My older sister is the type to put the air mask on anyone who’s incapable around her before herself. And now she was loosing the only person who FED her spiritually, emotionally, and who could tell her the truth without insulting her. I did everything in my power that I possibly could to be there; ran to the hospital whenever she needed to make a decision, took turns with the night shifts and even got in touch with the proper spiritual authorities when we knew that date was creeping near. One night I was in the room with my Tia while my cousin ran out to get something to eat. I noticed her nails were unkempt and she would not have that (nunca!/never) so I thought I would give her a manicure. At this point she was already on an oxygen tank and her lungs were filling with liquid, in other words she had less than a week of life left. I ran to the convenience store of the hospital and purchased a filer, nail clip and a pretty light rosy nail polish. I figured I would ask the nurse if the strong smell would disturb my auntie before I put the nail polish on. When the nurse came in the room, I asked:

Would it be a good idea to paint my auntie’s nails? She would never stand for her nails looking like this, even in a hospital.

NURSE: *pause* I don’t think so hun. We want her to be as comfortable as possible. You do realize what’s going on here?

I don’t know if it was her way of trying to say it without saying it, but I was hit with incredible sorrow when she released those words into the room. She finalized what everyone could only think or hint to. There was no coming back, this was the end.

In the weeks following January 31st, I learned what the end meant. I booked my last-minute flight to Costa Rica, since she was to be laid to rest at home. I would get out of work and proceed to making my way to the hospital, forgetting she was no longer there. I would be up late nights asking myself bizarre questions like ‘Did she realize that would be the last pedicure she would get when she was getting it ?’ and crying thinking to myself that my older sister would never be the same again. In the last weeks, my Tia also did not speak (except to shake or nod her head) when she was uncomfortable or hungry so I also would wonder to myself if she knew what was going…and if she accepted it, was bitter, was ready? These kind of thoughts plagued me, but I knew my older sister was probably having worse thoughts than I, and I tried to remember that it’s not about me!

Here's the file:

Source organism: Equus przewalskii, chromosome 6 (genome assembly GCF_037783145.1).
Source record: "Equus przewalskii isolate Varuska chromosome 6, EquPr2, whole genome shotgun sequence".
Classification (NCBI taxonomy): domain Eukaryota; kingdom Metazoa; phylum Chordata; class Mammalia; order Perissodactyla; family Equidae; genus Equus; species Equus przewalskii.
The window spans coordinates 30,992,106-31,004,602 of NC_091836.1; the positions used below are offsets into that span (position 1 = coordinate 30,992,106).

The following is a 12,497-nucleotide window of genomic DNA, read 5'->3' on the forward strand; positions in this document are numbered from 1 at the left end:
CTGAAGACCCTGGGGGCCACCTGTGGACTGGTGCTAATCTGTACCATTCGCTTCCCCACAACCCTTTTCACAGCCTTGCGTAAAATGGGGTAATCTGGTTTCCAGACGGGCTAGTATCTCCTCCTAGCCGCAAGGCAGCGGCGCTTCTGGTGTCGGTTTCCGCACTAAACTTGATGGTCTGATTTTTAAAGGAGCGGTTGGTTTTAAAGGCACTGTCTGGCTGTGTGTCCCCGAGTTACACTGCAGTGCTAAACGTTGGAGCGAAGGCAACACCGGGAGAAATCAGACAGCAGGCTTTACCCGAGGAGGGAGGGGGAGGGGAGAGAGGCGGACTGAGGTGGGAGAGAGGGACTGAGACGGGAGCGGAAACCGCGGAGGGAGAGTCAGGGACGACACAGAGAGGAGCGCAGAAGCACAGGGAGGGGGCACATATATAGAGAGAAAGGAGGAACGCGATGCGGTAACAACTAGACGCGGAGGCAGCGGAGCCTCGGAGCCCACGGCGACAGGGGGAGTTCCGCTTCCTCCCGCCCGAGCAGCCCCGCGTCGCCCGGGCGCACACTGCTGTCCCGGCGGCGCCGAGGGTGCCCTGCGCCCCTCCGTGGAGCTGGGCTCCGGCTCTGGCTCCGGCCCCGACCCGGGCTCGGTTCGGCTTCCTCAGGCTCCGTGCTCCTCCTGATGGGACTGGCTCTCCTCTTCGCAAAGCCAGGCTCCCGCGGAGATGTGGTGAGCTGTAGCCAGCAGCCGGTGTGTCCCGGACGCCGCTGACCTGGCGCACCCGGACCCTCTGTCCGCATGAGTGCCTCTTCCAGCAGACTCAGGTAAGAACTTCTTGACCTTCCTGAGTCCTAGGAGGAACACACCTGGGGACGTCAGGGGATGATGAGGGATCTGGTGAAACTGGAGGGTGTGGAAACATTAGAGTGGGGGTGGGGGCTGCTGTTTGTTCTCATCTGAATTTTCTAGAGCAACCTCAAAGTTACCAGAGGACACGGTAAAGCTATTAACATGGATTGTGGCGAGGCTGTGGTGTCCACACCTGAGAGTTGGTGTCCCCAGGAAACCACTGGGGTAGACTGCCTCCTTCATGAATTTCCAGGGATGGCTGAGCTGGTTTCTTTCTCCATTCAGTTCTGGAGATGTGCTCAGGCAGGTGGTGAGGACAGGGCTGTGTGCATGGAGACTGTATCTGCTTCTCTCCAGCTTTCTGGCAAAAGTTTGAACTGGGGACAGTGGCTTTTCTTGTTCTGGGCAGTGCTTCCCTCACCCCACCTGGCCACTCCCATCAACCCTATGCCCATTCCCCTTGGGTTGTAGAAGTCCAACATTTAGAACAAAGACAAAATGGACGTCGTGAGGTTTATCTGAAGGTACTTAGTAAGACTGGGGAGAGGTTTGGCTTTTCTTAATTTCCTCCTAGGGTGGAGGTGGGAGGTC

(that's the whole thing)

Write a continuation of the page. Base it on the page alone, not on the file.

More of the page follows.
This Monday, October 24th will have been my Tia’s 67th birthday. October marks 8 months since she’s left us. Although I would rather her be here, I know that her passing set many things in motion. Her memory inspires me to want to be remembered as she was, a community pillar and respected servant of God. At the funeral, I will never forget the man who used to wash her car crying hysterically from the back of the church.

There is irony in the end being the beginning, and my wake up call that life is too precious to stay miserable in a job, path, or with a person that is the cause of more pain than happiness. We hear it all the time, and are reminded when we hear of another death that life is short. Life is short, life is short, life is short. I’m tired of taking that lightly, of getting that short-lived boost and then going back to taking life for granted.

Does every breath INSPIRE you? Are you doing more complaining than LIVING? If so, what can you do to change that? Do you even want to?

Learning to LIVE inspired,

She Traces

In loving memory
On Inspiration (In memoriam)